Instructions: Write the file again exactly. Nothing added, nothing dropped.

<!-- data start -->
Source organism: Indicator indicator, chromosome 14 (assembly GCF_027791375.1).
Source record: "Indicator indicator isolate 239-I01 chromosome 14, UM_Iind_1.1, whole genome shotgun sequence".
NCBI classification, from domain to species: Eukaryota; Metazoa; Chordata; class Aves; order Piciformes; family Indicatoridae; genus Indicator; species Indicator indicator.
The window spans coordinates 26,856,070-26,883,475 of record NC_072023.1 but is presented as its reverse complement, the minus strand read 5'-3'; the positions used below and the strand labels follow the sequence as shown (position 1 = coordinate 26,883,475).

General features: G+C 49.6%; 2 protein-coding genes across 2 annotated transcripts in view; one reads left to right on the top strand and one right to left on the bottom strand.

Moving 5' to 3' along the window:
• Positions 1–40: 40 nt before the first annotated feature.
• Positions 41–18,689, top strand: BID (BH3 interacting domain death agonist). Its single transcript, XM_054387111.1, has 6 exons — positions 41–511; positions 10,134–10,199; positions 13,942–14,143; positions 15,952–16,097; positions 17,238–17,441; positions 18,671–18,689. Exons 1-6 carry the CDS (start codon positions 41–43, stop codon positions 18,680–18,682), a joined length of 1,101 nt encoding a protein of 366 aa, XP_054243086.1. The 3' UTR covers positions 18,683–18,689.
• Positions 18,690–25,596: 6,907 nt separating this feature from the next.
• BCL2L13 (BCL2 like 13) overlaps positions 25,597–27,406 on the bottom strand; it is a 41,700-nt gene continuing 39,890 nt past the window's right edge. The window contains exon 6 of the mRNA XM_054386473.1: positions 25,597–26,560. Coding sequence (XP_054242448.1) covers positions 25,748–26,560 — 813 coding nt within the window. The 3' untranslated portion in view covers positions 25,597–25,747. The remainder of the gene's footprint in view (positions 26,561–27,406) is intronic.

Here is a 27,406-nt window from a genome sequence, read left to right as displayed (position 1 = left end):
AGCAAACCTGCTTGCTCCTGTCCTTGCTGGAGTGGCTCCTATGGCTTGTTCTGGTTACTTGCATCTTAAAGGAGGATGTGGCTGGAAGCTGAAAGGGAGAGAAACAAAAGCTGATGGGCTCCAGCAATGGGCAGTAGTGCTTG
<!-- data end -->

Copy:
Source organism: Indicator indicator, chromosome 14 (assembly GCF_027791375.1).
Source record: "Indicator indicator isolate 239-I01 chromosome 14, UM_Iind_1.1, whole genome shotgun sequence".
NCBI classification, from domain to species: Eukaryota; Metazoa; Chordata; class Aves; order Piciformes; family Indicatoridae; genus Indicator; species Indicator indicator.
The window spans coordinates 26,856,070-26,883,475 of record NC_072023.1 but is presented as its reverse complement, the minus strand read 5'-3'; the positions used below and the strand labels follow the sequence as shown (position 1 = coordinate 26,883,475).

General features: G+C 49.6%; 2 protein-coding genes across 2 annotated transcripts in view; one reads left to right on the top strand and one right to left on the bottom strand.

Moving 5' to 3' along the window:
• Positions 1–40: 40 nt before the first annotated feature.
• Positions 41–18,689, top strand: BID (BH3 interacting domain death agonist). Its single transcript, XM_054387111.1, has 6 exons — positions 41–511; positions 10,134–10,199; positions 13,942–14,143; positions 15,952–16,097; positions 17,238–17,441; positions 18,671–18,689. Exons 1-6 carry the CDS (start codon positions 41–43, stop codon positions 18,680–18,682), a joined length of 1,101 nt encoding a protein of 366 aa, XP_054243086.1. The 3' UTR covers positions 18,683–18,689.
• Positions 18,690–25,596: 6,907 nt separating this feature from the next.
• BCL2L13 (BCL2 like 13) overlaps positions 25,597–27,406 on the bottom strand; it is a 41,700-nt gene continuing 39,890 nt past the window's right edge. The window contains exon 6 of the mRNA XM_054386473.1: positions 25,597–26,560. Coding sequence (XP_054242448.1) covers positions 25,748–26,560 — 813 coding nt within the window. The 3' untranslated portion in view covers positions 25,597–25,747. The remainder of the gene's footprint in view (positions 26,561–27,406) is intronic.

Here is a 27,406-nt window from a genome sequence, read left to right as displayed (position 1 = left end):
AGCAAACCTGCTTGCTCCTGTCCTTGCTGGAGTGGCTCCTATGGCTTGTTCTGGTTACTTGCATCTTAAAGGAGGATGTGGCTGGAAGCTGAAAGGGAGAGAAACAAAAGCTGATGGGCTCCAGCAATGGGCAGTAGTGCTTG